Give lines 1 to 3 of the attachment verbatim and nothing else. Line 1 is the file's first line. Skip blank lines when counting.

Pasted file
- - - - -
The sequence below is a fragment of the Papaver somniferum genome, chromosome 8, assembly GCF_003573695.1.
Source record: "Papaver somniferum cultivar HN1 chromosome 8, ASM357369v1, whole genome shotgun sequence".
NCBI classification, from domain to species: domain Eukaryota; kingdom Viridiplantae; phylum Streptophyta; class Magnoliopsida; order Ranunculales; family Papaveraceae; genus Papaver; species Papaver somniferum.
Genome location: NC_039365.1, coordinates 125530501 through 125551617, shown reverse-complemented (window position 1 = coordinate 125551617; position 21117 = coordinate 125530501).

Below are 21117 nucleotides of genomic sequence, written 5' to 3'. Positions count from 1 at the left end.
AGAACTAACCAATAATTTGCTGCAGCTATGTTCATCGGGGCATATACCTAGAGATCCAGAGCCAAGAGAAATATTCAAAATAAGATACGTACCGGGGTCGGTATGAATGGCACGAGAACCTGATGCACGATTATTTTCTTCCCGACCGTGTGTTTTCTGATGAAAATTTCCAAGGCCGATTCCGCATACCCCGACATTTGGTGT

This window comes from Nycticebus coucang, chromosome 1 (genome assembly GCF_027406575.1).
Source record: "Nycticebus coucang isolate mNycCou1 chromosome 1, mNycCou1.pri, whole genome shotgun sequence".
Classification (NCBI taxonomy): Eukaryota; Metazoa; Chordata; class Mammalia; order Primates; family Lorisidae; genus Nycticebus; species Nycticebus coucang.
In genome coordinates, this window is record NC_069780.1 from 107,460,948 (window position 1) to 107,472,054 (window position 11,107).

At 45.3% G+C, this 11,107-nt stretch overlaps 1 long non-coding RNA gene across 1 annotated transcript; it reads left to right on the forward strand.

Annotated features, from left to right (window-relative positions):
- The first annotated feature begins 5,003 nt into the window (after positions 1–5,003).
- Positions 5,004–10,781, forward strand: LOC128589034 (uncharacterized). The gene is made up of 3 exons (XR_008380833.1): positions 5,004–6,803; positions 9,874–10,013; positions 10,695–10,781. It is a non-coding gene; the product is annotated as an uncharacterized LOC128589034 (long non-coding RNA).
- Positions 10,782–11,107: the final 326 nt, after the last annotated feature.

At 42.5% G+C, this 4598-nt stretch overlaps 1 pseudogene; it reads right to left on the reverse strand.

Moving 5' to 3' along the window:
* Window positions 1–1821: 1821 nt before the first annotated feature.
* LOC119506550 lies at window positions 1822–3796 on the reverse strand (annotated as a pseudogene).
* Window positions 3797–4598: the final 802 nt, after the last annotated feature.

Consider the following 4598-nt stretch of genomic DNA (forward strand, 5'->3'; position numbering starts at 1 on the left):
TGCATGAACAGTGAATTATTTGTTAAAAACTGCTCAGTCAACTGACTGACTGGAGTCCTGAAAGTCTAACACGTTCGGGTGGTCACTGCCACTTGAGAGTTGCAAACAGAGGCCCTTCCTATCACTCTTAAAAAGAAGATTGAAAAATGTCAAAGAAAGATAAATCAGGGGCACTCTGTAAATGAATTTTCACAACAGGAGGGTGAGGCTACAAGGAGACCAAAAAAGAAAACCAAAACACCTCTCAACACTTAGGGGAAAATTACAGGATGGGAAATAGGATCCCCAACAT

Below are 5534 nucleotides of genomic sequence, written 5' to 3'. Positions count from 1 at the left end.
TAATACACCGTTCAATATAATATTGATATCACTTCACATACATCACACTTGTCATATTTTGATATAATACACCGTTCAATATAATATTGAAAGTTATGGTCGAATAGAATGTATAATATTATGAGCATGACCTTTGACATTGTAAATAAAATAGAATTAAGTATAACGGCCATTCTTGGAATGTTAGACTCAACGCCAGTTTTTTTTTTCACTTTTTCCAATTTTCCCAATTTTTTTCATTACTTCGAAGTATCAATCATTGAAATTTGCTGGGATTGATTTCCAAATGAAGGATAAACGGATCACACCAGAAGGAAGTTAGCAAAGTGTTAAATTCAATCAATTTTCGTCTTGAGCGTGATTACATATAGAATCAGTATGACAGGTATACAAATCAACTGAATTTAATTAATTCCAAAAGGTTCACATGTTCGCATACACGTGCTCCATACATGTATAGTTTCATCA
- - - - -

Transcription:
The sequence below is a fragment of the Papaver somniferum genome, chromosome 8, assembly GCF_003573695.1.
Source record: "Papaver somniferum cultivar HN1 chromosome 8, ASM357369v1, whole genome shotgun sequence".
NCBI classification, from domain to species: domain Eukaryota; kingdom Viridiplantae; phylum Streptophyta; class Magnoliopsida; order Ranunculales; family Papaveraceae; genus Papaver; species Papaver somniferum.